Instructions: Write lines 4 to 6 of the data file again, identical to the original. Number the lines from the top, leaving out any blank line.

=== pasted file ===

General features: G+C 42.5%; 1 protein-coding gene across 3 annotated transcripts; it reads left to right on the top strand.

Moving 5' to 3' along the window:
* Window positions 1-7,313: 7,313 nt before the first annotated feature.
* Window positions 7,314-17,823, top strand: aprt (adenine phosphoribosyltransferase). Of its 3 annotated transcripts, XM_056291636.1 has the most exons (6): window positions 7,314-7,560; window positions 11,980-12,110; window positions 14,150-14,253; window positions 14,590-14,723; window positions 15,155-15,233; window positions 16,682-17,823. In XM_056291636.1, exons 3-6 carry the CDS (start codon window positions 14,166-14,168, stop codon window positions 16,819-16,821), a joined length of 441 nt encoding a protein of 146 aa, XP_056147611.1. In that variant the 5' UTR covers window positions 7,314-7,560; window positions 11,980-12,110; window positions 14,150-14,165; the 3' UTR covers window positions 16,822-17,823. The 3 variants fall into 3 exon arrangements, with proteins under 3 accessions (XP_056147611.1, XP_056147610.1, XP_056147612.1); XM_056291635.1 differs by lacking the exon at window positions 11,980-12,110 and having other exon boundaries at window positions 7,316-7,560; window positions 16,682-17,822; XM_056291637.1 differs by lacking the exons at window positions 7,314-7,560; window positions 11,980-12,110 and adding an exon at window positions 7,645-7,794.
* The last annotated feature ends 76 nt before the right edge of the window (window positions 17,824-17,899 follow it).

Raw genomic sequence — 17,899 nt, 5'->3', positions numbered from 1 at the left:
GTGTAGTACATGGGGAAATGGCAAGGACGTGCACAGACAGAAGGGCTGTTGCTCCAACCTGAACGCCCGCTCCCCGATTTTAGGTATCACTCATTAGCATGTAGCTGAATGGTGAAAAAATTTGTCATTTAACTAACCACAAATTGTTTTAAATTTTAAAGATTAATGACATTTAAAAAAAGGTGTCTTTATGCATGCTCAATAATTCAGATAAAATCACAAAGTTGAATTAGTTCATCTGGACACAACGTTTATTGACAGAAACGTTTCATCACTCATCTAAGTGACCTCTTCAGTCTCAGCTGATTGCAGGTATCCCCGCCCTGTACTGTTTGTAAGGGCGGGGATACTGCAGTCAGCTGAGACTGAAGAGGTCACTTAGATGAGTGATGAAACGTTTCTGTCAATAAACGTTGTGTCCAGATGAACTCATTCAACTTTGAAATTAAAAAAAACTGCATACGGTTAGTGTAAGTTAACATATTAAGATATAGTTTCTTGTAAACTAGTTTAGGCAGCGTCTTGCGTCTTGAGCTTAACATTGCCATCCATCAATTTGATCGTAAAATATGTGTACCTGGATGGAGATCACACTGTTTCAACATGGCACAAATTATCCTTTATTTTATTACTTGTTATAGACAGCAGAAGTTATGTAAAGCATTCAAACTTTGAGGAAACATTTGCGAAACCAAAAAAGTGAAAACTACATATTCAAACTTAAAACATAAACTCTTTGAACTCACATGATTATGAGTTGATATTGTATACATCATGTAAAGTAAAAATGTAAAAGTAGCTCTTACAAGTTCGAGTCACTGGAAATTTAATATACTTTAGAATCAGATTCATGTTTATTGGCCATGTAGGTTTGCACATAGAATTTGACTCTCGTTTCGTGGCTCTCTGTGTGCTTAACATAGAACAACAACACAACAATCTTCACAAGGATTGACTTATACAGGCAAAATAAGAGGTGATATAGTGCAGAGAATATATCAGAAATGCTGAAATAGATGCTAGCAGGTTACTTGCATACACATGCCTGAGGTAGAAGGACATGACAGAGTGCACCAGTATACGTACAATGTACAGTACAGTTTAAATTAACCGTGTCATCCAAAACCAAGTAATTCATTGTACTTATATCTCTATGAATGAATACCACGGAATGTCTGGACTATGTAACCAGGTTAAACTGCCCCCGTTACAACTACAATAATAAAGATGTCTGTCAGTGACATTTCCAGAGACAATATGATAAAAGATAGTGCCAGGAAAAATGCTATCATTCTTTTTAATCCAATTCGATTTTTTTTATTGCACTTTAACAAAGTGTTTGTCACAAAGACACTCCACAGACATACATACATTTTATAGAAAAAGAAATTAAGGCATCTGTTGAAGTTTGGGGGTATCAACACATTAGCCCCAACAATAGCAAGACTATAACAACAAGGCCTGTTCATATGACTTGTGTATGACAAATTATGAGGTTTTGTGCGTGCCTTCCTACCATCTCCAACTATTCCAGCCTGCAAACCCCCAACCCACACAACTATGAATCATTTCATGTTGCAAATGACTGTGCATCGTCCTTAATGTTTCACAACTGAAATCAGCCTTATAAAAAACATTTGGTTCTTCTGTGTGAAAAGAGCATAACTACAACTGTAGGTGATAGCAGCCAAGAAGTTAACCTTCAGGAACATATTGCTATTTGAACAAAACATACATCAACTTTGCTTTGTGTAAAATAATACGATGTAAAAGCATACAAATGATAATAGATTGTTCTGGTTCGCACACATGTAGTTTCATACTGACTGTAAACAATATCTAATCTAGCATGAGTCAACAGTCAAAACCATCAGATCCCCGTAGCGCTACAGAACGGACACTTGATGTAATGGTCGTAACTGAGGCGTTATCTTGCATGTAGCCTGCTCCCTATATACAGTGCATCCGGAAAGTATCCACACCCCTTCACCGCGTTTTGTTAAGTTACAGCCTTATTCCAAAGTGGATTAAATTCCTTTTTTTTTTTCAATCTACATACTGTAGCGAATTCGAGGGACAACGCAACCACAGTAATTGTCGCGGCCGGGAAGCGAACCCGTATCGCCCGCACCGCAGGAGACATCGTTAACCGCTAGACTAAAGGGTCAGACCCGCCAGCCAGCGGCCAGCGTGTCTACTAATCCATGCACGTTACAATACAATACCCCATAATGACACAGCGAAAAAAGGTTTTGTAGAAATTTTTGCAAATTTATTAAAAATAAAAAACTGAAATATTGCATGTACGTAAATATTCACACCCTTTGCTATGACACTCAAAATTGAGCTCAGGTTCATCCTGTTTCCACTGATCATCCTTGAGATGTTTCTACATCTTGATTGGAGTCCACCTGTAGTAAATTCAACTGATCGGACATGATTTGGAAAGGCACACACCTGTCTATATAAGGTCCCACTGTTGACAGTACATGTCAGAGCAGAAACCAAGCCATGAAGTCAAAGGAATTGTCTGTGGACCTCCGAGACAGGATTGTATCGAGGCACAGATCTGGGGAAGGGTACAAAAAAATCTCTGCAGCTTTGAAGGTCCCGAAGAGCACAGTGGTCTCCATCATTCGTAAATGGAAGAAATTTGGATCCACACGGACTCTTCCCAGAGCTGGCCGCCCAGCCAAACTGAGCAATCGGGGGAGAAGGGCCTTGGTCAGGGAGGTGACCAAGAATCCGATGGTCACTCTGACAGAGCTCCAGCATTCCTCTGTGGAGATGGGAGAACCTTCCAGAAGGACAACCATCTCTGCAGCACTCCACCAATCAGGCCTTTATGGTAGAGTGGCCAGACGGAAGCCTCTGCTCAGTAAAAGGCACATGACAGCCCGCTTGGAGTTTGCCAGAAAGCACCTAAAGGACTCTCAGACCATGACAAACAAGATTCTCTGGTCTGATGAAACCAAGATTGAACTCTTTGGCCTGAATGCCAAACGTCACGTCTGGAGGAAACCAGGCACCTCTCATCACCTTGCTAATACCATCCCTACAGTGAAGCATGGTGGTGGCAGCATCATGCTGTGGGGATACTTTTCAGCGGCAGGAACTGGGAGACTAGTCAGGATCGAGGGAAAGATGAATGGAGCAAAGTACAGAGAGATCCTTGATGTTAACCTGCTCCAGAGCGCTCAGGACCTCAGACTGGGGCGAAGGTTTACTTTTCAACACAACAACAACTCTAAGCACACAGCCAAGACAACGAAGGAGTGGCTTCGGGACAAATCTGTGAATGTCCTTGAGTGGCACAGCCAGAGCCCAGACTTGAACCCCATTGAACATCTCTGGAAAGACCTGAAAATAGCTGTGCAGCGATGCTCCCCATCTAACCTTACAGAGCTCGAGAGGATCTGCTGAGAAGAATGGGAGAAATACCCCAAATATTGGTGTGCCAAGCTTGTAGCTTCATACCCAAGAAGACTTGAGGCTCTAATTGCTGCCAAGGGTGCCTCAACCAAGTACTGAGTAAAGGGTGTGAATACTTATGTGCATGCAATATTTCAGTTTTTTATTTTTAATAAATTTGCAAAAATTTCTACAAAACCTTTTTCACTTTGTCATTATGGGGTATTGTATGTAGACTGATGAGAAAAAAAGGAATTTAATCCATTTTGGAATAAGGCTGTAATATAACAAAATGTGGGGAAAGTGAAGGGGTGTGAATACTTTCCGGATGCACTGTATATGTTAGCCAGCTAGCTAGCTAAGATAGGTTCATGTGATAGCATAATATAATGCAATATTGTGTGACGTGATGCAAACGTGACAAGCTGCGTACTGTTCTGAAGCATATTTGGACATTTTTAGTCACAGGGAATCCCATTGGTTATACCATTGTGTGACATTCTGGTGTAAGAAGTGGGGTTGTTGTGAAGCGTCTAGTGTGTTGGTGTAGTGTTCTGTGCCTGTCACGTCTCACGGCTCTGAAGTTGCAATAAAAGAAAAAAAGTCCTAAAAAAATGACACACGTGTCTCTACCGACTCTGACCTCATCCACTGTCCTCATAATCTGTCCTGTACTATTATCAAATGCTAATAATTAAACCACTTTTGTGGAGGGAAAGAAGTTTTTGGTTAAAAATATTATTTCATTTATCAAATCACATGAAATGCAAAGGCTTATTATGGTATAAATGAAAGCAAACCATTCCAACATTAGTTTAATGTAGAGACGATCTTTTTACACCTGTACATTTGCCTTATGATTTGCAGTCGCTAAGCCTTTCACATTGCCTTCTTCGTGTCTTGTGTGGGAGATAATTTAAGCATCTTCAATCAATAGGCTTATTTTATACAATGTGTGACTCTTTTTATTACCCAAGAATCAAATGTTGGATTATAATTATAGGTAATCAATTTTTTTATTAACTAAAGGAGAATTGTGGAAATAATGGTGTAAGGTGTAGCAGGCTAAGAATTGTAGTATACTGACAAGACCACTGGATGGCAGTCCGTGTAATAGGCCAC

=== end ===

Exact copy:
* Window positions 7,314-17,823, top strand: aprt (adenine phosphoribosyltransferase). Of its 3 annotated transcripts, XM_056291636.1 has the most exons (6): window positions 7,314-7,560; window positions 11,980-12,110; window positions 14,150-14,253; window positions 14,590-14,723; window positions 15,155-15,233; window positions 16,682-17,823. In XM_056291636.1, exons 3-6 carry the CDS (start codon window positions 14,166-14,168, stop codon window positions 16,819-16,821), a joined length of 441 nt encoding a protein of 146 aa, XP_056147611.1. In that variant the 5' UTR covers window positions 7,314-7,560; window positions 11,980-12,110; window positions 14,150-14,165; the 3' UTR covers window positions 16,822-17,823. The 3 variants fall into 3 exon arrangements, with proteins under 3 accessions (XP_056147611.1, XP_056147610.1, XP_056147612.1); XM_056291635.1 differs by lacking the exon at window positions 11,980-12,110 and having other exon boundaries at window positions 7,316-7,560; window positions 16,682-17,822; XM_056291637.1 differs by lacking the exons at window positions 7,314-7,560; window positions 11,980-12,110 and adding an exon at window positions 7,645-7,794.
* The last annotated feature ends 76 nt before the right edge of the window (window positions 17,824-17,899 follow it).

Raw genomic sequence — 17,899 nt, 5'->3', positions numbered from 1 at the left: